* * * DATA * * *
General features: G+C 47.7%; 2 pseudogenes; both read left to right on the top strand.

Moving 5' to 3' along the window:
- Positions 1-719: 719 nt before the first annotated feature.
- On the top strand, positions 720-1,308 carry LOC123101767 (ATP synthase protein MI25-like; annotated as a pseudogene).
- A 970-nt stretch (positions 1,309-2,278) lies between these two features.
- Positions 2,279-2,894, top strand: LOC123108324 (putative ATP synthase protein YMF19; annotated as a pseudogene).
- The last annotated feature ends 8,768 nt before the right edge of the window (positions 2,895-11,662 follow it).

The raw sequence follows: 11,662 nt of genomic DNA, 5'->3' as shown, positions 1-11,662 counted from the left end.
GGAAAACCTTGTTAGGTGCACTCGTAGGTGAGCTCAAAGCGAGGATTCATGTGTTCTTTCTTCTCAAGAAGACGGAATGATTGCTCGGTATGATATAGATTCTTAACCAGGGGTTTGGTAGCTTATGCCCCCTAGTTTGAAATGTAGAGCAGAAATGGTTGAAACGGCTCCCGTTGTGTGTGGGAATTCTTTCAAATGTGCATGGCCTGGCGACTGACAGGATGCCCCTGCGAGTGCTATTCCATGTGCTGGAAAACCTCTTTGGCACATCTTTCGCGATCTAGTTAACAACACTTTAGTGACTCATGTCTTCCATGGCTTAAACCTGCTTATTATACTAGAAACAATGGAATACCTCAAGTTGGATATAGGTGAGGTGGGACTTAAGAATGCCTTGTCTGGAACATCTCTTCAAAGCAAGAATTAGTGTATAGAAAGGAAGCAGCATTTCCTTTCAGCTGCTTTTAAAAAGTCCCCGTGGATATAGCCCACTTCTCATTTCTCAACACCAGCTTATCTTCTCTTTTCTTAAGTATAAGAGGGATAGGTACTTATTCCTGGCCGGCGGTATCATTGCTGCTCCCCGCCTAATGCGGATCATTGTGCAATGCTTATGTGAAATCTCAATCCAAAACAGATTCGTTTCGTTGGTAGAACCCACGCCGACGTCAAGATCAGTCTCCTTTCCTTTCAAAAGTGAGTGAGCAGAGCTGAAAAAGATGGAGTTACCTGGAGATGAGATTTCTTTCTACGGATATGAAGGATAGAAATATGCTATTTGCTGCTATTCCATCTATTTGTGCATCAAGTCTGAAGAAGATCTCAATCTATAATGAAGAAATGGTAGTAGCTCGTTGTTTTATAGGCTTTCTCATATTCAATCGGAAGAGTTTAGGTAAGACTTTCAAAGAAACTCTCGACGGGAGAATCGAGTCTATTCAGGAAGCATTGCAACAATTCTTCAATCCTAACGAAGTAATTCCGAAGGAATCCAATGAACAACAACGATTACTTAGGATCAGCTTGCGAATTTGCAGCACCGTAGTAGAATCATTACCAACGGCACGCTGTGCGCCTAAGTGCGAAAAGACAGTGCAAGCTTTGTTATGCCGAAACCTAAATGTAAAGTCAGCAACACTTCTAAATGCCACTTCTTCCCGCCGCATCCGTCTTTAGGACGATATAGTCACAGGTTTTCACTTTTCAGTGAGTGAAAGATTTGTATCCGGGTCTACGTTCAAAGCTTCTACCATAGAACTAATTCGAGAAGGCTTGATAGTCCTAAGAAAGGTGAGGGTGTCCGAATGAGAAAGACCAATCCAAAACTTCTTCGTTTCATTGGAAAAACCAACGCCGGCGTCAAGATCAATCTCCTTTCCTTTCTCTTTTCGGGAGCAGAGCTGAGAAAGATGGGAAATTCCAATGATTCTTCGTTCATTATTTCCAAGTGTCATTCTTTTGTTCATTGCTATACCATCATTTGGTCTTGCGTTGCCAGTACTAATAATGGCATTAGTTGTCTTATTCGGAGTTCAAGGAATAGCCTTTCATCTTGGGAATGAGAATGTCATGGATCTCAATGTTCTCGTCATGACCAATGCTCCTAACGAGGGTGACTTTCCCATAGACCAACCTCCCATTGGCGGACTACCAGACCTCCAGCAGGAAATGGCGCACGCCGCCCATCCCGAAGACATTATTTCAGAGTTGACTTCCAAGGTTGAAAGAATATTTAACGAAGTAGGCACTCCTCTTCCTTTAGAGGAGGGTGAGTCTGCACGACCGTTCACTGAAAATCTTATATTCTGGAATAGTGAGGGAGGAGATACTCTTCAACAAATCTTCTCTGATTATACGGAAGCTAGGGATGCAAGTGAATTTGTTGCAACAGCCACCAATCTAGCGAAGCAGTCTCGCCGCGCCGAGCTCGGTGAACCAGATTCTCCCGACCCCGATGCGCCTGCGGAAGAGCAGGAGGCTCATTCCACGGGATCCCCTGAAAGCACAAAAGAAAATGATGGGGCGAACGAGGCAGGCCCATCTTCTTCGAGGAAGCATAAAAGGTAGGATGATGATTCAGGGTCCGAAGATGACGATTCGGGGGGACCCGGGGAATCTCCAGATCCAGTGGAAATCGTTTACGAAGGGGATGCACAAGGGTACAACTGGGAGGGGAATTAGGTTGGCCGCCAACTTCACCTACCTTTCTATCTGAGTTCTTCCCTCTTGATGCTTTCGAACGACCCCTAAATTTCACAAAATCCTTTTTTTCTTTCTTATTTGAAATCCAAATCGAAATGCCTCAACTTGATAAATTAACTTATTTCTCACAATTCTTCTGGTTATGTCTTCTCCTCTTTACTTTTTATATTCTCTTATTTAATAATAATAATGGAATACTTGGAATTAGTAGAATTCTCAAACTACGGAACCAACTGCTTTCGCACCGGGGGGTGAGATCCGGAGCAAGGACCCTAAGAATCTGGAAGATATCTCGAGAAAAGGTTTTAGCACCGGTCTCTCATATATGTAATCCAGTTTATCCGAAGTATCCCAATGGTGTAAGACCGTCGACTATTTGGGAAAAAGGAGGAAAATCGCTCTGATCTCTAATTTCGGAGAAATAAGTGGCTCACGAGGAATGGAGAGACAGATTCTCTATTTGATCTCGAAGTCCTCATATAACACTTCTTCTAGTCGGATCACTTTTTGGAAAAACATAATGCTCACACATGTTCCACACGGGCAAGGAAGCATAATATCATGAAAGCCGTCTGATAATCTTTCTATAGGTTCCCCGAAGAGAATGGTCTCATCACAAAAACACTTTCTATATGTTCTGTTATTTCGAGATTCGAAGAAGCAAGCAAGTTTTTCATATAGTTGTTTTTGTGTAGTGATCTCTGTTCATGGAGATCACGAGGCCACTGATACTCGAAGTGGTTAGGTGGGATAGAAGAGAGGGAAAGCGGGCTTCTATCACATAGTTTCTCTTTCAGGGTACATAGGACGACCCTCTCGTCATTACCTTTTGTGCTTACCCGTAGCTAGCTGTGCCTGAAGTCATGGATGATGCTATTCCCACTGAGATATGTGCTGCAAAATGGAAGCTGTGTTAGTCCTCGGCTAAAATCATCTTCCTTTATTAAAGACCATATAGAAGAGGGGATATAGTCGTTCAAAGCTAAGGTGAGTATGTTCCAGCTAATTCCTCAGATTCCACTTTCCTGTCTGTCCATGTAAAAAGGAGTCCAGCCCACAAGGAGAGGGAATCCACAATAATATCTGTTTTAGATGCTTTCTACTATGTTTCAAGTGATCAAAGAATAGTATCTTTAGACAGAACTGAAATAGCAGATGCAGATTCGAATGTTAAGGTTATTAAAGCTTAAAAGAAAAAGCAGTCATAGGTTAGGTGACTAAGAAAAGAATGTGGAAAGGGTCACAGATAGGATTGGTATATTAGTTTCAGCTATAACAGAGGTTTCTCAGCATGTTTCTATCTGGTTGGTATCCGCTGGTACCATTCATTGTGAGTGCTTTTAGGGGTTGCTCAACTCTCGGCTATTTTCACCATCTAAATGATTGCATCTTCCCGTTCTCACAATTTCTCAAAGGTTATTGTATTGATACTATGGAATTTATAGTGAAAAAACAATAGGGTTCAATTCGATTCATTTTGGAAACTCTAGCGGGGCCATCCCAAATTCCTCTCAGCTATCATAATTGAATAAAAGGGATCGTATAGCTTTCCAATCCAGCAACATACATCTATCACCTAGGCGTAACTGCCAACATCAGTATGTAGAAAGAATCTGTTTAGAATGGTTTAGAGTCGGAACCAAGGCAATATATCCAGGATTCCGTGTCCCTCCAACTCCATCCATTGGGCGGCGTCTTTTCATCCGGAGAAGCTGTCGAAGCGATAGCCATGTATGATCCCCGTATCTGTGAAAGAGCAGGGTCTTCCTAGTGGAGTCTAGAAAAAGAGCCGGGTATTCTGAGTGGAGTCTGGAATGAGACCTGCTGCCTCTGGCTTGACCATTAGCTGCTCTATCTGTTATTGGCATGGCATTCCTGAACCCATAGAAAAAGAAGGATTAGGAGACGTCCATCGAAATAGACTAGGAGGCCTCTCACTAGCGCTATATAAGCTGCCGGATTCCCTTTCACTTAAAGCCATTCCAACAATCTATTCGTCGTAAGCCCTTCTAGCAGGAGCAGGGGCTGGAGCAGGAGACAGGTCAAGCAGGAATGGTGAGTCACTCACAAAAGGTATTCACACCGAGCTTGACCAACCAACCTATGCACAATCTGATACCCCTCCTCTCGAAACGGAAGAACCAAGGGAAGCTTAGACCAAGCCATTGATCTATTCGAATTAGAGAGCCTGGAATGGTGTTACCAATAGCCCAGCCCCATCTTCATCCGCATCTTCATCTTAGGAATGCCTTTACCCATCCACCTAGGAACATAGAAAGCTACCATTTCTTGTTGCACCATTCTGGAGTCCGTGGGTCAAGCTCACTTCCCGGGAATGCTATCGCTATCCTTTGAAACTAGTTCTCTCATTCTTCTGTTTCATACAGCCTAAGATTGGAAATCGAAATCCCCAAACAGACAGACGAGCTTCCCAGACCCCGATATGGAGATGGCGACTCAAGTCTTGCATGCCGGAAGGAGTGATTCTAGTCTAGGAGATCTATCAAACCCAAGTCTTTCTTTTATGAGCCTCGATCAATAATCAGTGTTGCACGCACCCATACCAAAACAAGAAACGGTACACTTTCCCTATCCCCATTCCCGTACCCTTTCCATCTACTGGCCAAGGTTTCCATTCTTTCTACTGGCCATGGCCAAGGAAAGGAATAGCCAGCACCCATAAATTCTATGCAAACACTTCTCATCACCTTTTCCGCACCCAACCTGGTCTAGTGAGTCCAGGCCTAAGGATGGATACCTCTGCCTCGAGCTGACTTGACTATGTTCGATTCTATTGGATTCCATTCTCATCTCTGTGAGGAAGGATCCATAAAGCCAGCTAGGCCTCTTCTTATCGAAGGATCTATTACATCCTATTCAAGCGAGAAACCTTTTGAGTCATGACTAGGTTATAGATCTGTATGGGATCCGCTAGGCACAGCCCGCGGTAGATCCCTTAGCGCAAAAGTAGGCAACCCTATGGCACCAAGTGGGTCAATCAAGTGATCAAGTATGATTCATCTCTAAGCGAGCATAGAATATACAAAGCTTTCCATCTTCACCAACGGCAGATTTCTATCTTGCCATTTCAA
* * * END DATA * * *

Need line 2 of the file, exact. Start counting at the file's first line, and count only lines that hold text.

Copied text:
Moving 5' to 3' along the window: